International log prices are at record levels due to strong demand from China as other supply lines dry up. But the high in-market prices in New Zealand are being offset by expensive shipping, meaning returns at the wharf-gate have only increased slightly.
Domestic demand in New Zealand remains strong but some mills are struggling to run at a profit. Most don’t compete directly for logs as mills typically source high-grade pruned logs, while unpruned logs are exported. However, export prices do underpin the price that mills need to pay for logs.
Supply differs by region, with some regions having few pruned logs available where forest owners have elected to focus on export markets rather than producing a higherquality log.
High overseas prices eroded by shipping costs
Returns at the wharf gate level for New Zealand export-grade logs have lifted marginally. In-market prices are now at record highs but extremely high shipping prices mean little extra return to NZ exporters.
The cost of moving logs from New Zealand to China and Korea, NZ’s main markets, has doubled over the past year. It now costs as much as USD50/JASm³ to move logs to Asia, which accounts for about a third of the value of the product. A year ago shipping costs were closer to 20% of the total value.
So far, the higher shipping costs are being absorbed by the importers, meaning returns at the wharf-gate level in NZ haven’t changed a lot. The lift in shipping costs is being driven by the general congestion in global shipping, which means it is taking longer for ships to get loaded and unloaded.
Container ships are particularly in short supply, but the port congestion also impacts other types of ships, and some cargo that was previous moved in containers is now being moved as break-bulk cargo. This is cargo that is packaged (on pallets etc) but has to be loaded individually into the ship’s hull. In recent years this type of product has generally been moved in containers to reduce handling requirements. However, now that containers are in short supply, at least in the places they are needed, more cargo is being moved as break-bulk, which competes with logs for space on ships.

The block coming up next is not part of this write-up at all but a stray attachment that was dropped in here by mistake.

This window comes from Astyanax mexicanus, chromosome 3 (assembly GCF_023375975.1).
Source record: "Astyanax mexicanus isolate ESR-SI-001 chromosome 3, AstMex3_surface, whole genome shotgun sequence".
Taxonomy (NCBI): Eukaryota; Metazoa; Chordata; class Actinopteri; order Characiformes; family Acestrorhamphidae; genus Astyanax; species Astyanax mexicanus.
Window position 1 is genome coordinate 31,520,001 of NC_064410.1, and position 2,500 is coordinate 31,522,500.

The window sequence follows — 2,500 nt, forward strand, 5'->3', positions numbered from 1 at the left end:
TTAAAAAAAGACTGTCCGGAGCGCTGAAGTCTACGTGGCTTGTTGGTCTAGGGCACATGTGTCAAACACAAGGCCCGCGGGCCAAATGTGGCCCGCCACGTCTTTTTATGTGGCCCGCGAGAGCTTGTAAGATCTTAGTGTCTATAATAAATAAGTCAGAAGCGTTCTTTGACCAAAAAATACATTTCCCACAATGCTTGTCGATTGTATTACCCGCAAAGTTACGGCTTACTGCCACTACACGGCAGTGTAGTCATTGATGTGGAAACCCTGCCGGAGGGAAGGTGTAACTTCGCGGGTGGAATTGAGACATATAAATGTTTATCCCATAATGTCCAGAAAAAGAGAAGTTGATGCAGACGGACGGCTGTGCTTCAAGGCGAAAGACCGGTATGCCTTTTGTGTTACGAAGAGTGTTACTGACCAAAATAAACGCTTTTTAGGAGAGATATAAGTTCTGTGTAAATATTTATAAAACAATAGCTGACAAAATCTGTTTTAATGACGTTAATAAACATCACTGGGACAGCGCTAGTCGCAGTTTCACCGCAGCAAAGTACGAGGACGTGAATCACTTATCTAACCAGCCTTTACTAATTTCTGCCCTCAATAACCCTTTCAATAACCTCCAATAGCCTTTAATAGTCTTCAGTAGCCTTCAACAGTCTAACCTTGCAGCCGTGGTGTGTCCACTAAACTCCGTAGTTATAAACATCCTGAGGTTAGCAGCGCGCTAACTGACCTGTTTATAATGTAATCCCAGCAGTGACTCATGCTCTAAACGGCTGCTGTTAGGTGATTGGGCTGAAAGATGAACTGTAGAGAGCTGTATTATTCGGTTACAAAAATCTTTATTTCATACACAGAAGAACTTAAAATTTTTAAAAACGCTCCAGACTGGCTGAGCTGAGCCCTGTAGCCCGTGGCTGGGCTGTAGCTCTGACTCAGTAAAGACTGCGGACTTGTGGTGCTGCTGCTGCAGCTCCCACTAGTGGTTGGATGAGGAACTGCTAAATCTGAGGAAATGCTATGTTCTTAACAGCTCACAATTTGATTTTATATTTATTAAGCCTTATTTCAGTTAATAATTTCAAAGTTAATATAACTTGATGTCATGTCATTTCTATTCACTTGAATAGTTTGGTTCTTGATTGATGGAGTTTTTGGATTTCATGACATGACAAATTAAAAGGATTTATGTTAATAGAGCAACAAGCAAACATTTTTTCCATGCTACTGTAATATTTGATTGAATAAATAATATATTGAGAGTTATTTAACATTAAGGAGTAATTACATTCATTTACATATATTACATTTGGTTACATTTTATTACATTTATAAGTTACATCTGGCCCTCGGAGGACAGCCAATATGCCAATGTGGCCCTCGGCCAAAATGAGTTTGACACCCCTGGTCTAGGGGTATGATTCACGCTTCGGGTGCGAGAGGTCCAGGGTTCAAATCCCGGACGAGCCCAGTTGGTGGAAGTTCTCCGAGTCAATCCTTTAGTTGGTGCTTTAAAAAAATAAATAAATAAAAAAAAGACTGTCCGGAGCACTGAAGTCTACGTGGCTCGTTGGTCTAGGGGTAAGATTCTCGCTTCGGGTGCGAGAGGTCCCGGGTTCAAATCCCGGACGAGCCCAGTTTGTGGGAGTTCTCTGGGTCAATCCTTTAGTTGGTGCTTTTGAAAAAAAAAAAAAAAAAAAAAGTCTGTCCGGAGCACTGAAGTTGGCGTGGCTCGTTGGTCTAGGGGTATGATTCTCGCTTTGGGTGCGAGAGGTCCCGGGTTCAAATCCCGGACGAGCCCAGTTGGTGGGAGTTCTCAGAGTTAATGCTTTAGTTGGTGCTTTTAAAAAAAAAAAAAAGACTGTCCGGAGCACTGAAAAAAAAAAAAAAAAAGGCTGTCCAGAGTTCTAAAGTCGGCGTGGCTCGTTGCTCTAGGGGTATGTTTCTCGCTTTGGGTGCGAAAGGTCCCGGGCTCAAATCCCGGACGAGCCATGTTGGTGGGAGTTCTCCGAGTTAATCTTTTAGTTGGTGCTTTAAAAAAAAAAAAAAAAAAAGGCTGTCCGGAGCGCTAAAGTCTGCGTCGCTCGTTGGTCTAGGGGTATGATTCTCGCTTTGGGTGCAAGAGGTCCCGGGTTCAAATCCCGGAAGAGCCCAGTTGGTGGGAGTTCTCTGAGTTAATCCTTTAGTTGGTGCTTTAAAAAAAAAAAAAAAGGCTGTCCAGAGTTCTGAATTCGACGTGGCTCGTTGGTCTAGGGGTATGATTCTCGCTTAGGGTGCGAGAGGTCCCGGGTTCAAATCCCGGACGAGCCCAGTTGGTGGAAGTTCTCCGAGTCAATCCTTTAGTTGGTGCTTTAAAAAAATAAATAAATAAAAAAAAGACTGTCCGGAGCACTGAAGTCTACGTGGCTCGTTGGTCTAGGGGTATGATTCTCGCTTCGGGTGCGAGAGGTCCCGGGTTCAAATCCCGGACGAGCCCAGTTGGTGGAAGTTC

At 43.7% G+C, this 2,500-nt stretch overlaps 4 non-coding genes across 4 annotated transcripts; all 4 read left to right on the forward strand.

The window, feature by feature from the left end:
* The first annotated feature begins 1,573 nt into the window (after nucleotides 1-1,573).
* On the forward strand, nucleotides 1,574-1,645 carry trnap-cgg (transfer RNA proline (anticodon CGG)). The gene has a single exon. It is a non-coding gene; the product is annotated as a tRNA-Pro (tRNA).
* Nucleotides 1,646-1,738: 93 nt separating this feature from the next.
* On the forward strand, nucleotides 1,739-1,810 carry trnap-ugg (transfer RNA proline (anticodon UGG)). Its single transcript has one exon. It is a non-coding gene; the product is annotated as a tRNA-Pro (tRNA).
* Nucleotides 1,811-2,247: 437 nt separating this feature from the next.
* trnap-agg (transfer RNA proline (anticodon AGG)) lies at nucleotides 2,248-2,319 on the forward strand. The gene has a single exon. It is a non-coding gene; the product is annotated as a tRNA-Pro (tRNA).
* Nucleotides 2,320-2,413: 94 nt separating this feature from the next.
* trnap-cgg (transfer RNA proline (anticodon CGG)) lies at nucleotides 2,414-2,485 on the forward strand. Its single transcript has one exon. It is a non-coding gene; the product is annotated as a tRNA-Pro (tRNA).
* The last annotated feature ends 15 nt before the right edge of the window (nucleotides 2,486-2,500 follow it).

Shipping costs are expected to remain elevated for months to come, so it is fortunate that demand, particularly from China, is currently strong enough to absorb these additional costs.
One of the reasons demand remains robust is the fact that Chinese importers have limited choices as to where they can source logs.
It looks like China won’t be opening its market to Australian logs any time soon. China started rejecting Australian logs in November after it was reported live pests were found in the logs.
Australian authorities dispute this claim, but it appears dialogue between the two countries is virtually non-existent. This has led to speculation that it may be years before Australian logs are able to be exported to China again. Prior to the ban 90% of the logs exported from Australia headed to China.
Australia is now relying on exporting more logs to India and supplying its own domestic market, where needs are growing. But production of logs has slowed in Australia as a result of the export ban, although more logs are being chipped as they are still able to be exported to China in this form.
There has also been a major reduction in the volume of logs being supplied to China by Russia. Russia has imposed a ban on the export of logs as a way to boost its own timber-processing industry. Exports of timber relative to logs were already increasing ahead of the ban.
This time last year Russia was supplying about 13% of the logs imported by China, while Australia was supplying 9%. New Zealand and Europe are the largest suppliers of logs to China each, roughly accounting for about a third of the supply. New Zealand’s share has been quite steady in recent years while additional supply from Eastern Europe has offset the reduction in supply from elsewhere.
In the past couple of years there have also been more logs supplied to China from South America – particularly Uruguay – but this trade only makes sense when log prices are high due to the higher cost of shipping.
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